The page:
The Credit Score and How It’s Calculated

Calculating The Credit ScoreOne of the first steps toward having outstanding credit is to understand credit scoring and the uses of it.

Maybe you’ve spent a long time telling yourself that good credit didn’t matter; you would buy everything with cash.  But did you know that your credit score is used for everything from getting a job to renting an apartment?  When you give your social security number over to a potential employer and find you don’t get the job, it may not be your fault: don’t be surprised if your credit rating had something to do with not getting the job.

The problem for many people is they don’t fully understand how the credit score is calculated.  Even if you have credit, you could still be looking at having a low score if you don’t know how to properly distribute your credit.  This is why you need to understand the breakdown and ways that credit bureaus calculate a credit score.

 

Know the credit score breakdown

The first thing you need to know is the  breakdown.  Everyone is subject to the same breakdown, so don’t worry that you’re being categorized.  Here’s the way it’s broken down:

–  The biggest category is your payment history.  It makes up 35% of the credit score.  In other words, even if you have bad credit right now and you can improve your credit rating by making your payments on time each month.

–  The second largest category is the way you use your credit.  It makes up 30% of the credit score.  This is the ratio of money you owe compared to the total limit of the account.  You want to keep your balances under 30% of what your credit limit is.  How many credit cards do you have that carry balances?  In short, this measurement is the way you use your available amount of credit.

–  15% of the credit score comes from your credit history.  Having a long credit history that is active and in good standing  can improve your score.  If you do not have a long credit history, there is a solution that can get you years of credit history with less than 10 minutes of work.  It is 100% legal and it’s explained in the Credit Repair Doctor.  To find out more click here to learn how easy it is.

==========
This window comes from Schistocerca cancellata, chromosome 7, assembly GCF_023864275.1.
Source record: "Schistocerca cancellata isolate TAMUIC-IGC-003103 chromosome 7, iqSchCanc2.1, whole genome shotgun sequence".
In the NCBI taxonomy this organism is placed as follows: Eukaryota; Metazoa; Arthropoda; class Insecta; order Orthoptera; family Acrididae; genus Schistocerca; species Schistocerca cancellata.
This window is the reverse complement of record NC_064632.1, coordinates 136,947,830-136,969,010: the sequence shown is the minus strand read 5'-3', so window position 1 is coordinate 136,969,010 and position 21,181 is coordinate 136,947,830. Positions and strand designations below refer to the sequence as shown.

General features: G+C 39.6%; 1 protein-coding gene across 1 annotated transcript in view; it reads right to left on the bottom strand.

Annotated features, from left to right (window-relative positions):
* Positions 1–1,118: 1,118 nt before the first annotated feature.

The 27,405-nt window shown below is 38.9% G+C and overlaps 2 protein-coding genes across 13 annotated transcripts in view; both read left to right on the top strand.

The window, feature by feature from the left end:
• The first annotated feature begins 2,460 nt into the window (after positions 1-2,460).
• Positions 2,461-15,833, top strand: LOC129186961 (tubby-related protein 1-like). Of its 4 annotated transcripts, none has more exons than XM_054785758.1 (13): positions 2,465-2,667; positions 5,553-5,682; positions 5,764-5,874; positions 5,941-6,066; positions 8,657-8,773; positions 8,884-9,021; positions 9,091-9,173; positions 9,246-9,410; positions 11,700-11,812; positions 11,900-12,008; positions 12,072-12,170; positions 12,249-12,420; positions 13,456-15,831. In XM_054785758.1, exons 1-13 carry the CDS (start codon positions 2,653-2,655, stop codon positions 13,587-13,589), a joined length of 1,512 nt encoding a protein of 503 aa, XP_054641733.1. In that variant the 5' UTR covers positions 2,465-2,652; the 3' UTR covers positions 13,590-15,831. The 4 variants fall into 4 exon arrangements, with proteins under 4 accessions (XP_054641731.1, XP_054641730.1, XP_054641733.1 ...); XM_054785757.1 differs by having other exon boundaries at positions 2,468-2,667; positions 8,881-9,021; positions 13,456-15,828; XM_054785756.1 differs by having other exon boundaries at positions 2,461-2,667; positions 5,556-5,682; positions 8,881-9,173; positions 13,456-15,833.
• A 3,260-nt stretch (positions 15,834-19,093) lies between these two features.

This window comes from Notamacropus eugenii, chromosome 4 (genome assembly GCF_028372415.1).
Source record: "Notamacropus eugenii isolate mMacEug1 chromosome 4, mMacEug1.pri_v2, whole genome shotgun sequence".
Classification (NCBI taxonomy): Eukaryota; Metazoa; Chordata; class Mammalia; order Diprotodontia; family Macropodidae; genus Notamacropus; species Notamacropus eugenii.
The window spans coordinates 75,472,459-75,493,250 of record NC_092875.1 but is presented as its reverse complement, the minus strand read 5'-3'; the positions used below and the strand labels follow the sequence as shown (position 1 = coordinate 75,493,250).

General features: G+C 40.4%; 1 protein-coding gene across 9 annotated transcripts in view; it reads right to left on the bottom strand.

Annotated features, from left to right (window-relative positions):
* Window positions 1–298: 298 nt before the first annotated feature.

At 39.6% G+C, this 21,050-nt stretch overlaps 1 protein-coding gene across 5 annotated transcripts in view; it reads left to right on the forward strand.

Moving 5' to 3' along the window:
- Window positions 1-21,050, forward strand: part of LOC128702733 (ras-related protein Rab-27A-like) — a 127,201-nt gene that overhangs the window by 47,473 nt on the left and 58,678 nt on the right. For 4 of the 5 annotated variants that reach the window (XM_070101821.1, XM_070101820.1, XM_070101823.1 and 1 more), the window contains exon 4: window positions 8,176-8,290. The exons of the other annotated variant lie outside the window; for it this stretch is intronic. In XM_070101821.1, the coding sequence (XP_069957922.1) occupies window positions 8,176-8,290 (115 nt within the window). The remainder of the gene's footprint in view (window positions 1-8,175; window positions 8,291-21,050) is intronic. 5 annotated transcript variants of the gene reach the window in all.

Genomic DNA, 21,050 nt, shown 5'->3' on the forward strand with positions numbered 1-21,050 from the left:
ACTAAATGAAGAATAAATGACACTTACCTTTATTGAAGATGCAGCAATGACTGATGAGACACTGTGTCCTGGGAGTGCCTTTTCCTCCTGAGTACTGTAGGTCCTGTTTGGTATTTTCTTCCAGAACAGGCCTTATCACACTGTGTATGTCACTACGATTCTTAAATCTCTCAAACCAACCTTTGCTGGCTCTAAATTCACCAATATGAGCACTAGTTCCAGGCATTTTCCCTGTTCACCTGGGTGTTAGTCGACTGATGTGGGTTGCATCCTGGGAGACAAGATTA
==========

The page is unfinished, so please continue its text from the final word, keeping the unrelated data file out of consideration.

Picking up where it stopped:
–  New credit and the types of credit you use are each 10% of the credit score.  So, keep the amount of new accounts you get to a minimum and diversify the type of credit accounts you have. This means having different types of accounts on your credit report such as Mortgage, car loan(s), student loans, credit cards, installment loans, etc.

This is how your FICO scores are calculated.  Since this is the most commonly used credit score, this is what you should focus on.

 

How the credit score can be improved

Now that you understand the breakdown, let’s talk about more ways to improve your score:

–  Reduce the number of inquiries on your credit report.  Each time you apply for credit or utilities, they access your credit report and that counts as a credit inquiry.

–   As I mentioned before, the longer you’ve had an account, the better your score (especially with good payment history).

–   Keep your balances on revolving accounts low.  Aim for no more than 30% of your total amount of available credit.

–   Pay everything on time.  I know I said this before, but it cannot be said enough.  One of the very best things you can do from this point on to improve your credit score is to make all of your monthly payments on time, no matter what.

–   If you’re able, pay extra on the principal of loans.  If you pay off your credit cards, keep the accounts open and active for their long credit history.

 

Now that you know how the credit score is calculated,  you can make this your year to have good credit and use the scoring methods to your advantage!

About the Author

Jeremy Maher dealt with harassing collector calls, debts piling up and damaged credit for years. He improved his situation and started helping others.   That leads us to today, where Jeremy has DIY solutions for stopping collection harassment, eliminating debt and improving your credit scores. His clients can improve their situation within the comfort of their own home.

Leave a Reply 4 comments